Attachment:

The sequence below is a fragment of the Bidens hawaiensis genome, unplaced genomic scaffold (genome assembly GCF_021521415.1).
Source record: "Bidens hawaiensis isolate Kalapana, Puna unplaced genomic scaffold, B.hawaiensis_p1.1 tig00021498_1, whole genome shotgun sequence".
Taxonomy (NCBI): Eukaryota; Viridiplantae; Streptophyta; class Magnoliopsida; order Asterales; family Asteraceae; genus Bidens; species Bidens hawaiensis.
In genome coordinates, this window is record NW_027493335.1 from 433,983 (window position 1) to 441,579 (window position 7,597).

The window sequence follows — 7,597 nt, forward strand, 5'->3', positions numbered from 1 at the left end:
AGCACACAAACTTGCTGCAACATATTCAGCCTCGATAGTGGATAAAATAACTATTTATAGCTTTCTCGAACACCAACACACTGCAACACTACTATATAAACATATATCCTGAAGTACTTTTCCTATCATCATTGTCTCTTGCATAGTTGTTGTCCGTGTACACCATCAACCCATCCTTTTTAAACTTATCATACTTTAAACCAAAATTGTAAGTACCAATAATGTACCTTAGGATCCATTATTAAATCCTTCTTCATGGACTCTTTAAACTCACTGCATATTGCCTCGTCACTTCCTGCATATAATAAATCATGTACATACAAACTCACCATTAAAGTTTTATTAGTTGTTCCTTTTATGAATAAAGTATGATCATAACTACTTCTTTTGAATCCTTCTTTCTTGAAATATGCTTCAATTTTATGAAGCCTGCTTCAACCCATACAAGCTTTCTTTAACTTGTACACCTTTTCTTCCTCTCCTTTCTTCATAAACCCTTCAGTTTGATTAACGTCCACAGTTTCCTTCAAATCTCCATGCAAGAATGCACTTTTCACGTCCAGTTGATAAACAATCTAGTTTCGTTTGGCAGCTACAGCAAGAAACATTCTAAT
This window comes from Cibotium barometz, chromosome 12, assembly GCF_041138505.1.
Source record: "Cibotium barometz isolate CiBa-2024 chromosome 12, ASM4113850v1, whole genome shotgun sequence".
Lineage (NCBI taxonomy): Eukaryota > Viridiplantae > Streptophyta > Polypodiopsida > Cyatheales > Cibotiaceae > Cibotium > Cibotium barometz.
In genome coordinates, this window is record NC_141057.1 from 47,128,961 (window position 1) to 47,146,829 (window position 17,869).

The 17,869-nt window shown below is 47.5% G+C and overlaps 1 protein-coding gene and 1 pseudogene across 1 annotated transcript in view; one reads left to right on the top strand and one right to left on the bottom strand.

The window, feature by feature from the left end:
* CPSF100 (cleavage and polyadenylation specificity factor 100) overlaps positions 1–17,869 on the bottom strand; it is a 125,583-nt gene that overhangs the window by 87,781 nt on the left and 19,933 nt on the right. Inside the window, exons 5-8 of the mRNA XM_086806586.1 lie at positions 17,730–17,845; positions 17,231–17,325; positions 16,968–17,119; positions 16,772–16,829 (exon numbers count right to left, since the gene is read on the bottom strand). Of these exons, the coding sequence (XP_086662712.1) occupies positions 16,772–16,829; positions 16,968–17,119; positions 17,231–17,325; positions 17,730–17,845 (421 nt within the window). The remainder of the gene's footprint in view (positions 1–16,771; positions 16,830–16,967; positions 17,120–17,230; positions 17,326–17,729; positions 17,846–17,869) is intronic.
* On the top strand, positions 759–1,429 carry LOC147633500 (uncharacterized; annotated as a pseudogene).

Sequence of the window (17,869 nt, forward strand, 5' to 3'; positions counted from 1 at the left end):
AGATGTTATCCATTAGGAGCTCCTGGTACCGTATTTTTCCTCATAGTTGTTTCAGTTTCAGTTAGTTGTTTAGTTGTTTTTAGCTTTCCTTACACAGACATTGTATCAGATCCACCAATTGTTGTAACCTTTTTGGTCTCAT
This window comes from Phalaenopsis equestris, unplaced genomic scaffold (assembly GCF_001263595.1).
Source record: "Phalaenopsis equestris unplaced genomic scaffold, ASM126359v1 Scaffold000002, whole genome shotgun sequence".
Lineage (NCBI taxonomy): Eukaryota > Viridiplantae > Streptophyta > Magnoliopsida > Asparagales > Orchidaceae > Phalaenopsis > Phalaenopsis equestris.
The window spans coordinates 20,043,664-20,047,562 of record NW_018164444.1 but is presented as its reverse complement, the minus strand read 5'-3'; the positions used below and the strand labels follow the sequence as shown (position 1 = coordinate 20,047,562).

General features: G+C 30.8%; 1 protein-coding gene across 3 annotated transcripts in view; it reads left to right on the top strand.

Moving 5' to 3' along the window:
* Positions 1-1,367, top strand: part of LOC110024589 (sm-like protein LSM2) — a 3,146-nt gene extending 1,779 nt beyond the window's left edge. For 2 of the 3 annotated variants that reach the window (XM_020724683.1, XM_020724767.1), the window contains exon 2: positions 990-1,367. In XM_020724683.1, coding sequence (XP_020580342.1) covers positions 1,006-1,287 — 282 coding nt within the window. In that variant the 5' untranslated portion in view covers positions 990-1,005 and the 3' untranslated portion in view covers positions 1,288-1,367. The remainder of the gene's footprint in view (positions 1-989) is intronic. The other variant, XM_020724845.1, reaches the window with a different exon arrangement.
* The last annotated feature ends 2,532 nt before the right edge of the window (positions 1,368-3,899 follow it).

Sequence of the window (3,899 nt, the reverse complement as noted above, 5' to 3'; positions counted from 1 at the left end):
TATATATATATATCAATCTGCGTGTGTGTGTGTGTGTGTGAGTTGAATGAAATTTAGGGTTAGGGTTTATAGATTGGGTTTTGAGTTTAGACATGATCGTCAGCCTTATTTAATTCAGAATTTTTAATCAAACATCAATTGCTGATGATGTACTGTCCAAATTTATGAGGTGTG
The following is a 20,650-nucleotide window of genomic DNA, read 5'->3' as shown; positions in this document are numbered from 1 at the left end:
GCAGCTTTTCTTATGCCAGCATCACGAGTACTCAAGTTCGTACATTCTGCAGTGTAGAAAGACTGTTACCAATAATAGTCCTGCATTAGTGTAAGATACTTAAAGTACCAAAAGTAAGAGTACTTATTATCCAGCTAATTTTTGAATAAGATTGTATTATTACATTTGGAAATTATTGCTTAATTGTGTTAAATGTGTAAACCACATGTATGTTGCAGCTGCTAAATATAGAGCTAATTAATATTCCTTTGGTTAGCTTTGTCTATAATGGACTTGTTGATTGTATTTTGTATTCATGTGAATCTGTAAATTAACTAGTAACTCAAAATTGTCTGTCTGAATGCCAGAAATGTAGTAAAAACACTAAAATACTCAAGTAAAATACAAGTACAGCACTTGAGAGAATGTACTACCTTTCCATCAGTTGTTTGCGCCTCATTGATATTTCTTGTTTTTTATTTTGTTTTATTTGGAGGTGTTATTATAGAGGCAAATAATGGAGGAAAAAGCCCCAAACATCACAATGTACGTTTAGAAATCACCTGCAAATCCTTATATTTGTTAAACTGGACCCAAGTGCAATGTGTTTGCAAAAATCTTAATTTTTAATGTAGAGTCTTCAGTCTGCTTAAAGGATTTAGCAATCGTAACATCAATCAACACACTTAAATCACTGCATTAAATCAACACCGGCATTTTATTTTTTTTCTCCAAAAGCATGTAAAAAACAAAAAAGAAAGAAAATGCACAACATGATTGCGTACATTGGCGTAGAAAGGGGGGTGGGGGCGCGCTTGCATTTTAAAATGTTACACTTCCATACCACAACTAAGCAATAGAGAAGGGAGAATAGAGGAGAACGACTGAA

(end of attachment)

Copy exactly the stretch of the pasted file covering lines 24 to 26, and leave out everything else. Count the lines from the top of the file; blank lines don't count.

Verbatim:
* The last annotated feature ends 2,532 nt before the right edge of the window (positions 1,368-3,899 follow it).

Sequence of the window (3,899 nt, the reverse complement as noted above, 5' to 3'; positions counted from 1 at the left end):
TATATATATATATCAATCTGCGTGTGTGTGTGTGTGTGTGAGTTGAATGAAATTTAGGGTTAGGGTTTATAGATTGGGTTTTGAGTTTAGACATGATCGTCAGCCTTATTTAATTCAGAATTTTTAATCAAACATCAATTGCTGATGATGTACTGTCCAAATTTATGAGGTGTG